The beef taco at Ghostboy Cantina has some people convinced they're eating a handheld pho, a tumble of beef brisket, onion, Thai basil and crunchy bean sprouts. Ghostboy Cantina would have to be one the city's quirkiest new openings, a surprise pop-up deep in the bowels of one of Chinatown's lesser known food courts. Toby Wilson (ex-owner and ex-head barista at The Wedge Espresso in Glebe) switched from coffee to Mexican, promising "tacos no authenticos" and a sense of humour - the oft used "gweilo" by Cantonese to describe foreigners translates roughly to "ghostman" or "ghostboy".
Ghostboy Cantina at Dixon House Food Court
Dixon House Food Court has always been one of my favourite places to eat. Its basement location, closely packed stalls and tables, harsh lighting and dated decor are the closest thing you'll find in Sydney that resembles the hawker markets in South East Asia.
Ghostboy Cantina is the weird kid in the all-Asian neighbourhood, a commonality of stalls that trumpet rice and noodles with 30 different options promoted with backlit photos. Instead of trying to fit in, Ghostboy Cantina does the opposite, bucking the photo trend and offering a minimalist menu on a lightbox backdrop.
Toby Wilson in the kitchen
The corner stall opposite the bar used to be a Vietnamese place then Korean. The woks in the back of the kitchen are eerily still but Wilson makes high use of the grill and deep fryer.
Peking duck pancake tortillas on the grill
Wilson's Asian-style taco is underpinned by the vessel itself - the tortilla. Most people don't realise he uses Peking duck pancakes, toasting them lightly on the grill and then sandwiching them together for reinforced stability.
Adding parsley to the cauliflower taco
The assembly line is quietly efficient, an organised mise en place enabling tacos to be pumped out with speed.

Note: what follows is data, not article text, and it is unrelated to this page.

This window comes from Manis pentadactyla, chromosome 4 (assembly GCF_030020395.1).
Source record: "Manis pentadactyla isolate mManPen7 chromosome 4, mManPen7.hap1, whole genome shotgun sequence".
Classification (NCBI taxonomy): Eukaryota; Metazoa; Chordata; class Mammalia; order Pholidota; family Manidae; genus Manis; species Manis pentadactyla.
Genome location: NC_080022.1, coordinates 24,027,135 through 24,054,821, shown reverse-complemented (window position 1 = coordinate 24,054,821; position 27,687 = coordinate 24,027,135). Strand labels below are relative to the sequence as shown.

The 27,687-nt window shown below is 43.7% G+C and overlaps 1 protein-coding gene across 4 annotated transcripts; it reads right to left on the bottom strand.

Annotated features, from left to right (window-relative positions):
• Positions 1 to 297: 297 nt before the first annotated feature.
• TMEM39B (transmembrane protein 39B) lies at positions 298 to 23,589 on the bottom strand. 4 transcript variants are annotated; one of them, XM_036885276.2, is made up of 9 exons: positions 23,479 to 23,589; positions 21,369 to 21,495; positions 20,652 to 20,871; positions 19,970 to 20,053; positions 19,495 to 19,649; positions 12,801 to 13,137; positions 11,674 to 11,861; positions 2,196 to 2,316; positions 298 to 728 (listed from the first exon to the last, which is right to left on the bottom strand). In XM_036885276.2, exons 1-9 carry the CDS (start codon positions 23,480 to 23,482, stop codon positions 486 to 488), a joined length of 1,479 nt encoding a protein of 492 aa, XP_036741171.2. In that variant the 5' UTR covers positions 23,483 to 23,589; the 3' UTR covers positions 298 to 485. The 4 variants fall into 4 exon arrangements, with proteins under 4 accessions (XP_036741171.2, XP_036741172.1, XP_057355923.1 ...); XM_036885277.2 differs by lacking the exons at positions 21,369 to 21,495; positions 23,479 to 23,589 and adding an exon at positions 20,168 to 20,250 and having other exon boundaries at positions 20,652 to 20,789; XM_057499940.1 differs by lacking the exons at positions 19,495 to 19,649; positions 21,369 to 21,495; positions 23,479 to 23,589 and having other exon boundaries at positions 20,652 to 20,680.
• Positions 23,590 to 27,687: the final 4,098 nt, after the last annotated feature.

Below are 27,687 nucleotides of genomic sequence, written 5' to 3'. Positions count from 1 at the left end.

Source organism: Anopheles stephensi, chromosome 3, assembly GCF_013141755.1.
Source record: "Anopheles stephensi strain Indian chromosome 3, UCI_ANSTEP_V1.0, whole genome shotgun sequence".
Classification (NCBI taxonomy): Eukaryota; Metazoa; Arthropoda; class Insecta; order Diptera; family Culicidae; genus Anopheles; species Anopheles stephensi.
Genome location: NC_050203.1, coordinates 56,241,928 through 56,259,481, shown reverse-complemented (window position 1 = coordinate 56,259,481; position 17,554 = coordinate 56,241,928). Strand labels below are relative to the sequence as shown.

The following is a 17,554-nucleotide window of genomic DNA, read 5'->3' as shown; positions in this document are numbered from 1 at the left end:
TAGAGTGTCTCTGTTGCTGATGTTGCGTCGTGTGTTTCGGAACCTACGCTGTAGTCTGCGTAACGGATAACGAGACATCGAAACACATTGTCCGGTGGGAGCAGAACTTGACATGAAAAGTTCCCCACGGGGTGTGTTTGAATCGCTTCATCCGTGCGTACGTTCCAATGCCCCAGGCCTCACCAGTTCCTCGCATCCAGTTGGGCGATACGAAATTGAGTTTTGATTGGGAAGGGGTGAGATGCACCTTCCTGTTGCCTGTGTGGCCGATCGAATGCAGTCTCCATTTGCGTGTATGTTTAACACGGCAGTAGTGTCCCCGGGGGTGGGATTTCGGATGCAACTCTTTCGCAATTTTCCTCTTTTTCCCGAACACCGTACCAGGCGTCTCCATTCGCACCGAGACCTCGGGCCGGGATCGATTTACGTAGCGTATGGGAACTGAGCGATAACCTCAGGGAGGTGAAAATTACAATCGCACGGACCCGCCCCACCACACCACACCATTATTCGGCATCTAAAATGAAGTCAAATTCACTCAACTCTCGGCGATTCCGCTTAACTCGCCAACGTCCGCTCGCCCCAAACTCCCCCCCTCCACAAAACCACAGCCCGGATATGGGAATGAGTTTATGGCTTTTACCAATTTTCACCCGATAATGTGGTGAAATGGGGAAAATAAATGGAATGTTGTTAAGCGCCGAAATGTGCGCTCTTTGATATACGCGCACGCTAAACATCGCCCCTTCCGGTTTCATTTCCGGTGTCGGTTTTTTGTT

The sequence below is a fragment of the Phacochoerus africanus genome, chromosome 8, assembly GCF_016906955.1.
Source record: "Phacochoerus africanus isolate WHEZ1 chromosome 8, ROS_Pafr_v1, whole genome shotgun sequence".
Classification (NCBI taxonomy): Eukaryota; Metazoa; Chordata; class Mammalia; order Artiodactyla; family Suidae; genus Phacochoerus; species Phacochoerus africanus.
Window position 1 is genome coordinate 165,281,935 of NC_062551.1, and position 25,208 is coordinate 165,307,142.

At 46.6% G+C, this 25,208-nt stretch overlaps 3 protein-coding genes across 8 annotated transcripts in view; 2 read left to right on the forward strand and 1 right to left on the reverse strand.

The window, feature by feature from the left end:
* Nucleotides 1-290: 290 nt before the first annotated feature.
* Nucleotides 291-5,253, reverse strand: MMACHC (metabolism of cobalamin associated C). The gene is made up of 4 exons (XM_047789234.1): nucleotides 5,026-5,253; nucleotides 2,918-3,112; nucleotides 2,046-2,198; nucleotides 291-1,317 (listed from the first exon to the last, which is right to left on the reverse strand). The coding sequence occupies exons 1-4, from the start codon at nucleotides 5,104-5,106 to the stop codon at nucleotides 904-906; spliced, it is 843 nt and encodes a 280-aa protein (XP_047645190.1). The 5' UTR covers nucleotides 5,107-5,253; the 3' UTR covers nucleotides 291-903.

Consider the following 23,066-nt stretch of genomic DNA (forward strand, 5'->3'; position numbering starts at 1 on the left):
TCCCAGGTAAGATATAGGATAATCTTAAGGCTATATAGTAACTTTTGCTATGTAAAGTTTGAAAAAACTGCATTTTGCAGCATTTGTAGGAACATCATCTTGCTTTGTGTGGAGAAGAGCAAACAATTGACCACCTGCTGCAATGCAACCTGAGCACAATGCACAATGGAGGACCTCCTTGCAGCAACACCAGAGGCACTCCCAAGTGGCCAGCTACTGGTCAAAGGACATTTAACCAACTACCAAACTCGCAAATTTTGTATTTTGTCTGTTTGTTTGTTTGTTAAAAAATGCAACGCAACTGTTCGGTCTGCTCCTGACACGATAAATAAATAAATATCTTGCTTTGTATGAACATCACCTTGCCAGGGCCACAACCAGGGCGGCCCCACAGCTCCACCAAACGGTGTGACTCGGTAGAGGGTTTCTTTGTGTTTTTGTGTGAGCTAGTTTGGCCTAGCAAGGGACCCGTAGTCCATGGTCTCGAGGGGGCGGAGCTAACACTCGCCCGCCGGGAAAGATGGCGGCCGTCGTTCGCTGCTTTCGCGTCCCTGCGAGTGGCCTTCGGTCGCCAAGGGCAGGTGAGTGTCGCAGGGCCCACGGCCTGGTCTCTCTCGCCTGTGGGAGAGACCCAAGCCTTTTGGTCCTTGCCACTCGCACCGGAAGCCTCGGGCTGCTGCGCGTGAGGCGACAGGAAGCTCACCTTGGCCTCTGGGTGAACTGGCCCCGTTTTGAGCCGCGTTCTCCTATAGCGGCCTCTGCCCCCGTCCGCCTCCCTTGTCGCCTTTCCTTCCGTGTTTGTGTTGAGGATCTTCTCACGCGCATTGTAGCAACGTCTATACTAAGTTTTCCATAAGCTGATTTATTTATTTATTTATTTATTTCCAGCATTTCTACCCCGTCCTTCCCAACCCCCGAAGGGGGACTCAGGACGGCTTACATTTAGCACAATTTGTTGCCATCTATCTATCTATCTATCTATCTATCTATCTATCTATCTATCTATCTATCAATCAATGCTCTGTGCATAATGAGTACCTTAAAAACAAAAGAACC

Asian tacos, corn and fries
The tacos are served on Asian melamine plates, all jostled together on a standard issue black tray.
Beef taco $6
The beef taco yields a saucy jumble of brisket, Thai basil, bean sprouts and raw diced onion dotted with salsa verde and salsa roja. A squeeze of fresh lime makes all the difference, and the Peking duck pancake, blistered with brown patches from the grill, is thin enough so the wrapper doesn't overwhelm the filling.
Adding salsa verde to beef tacos
Pork taco $6.50
It's the addition of sweet yellow peaches that really make the pork taco, the meat marinated in an East meets West mash-up of five spice and chipotle.
Cauliflower taco $5
But my surprise favourite is the cauliflower taco, florets singed a deep golden brown that come through with an intense and satisfying nuttiness. It's vegans ahoy with this one too, sauced up with a macadamia cashew cream and sprinkled generously with chopped coriander.
A cardboard carton of fries gets an umami boost from seaweed seasoning.
The salad offers a virtuous counterbalance to the fries, a mountain of shredded green papaya and carrot with Thai basil leaves, coriander and fried shallots. Our only quibble is we find the dressing a little bland on this one, tasting like weak lemon juice and not much else.
Seasoning the corn
But really, who wants salad when you can have buttered corn? There's a generous smear of butter on this whole ear of corn, dusted with seaweed and garnished with fresh coriander.
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2/22/2016 05:43:00 pm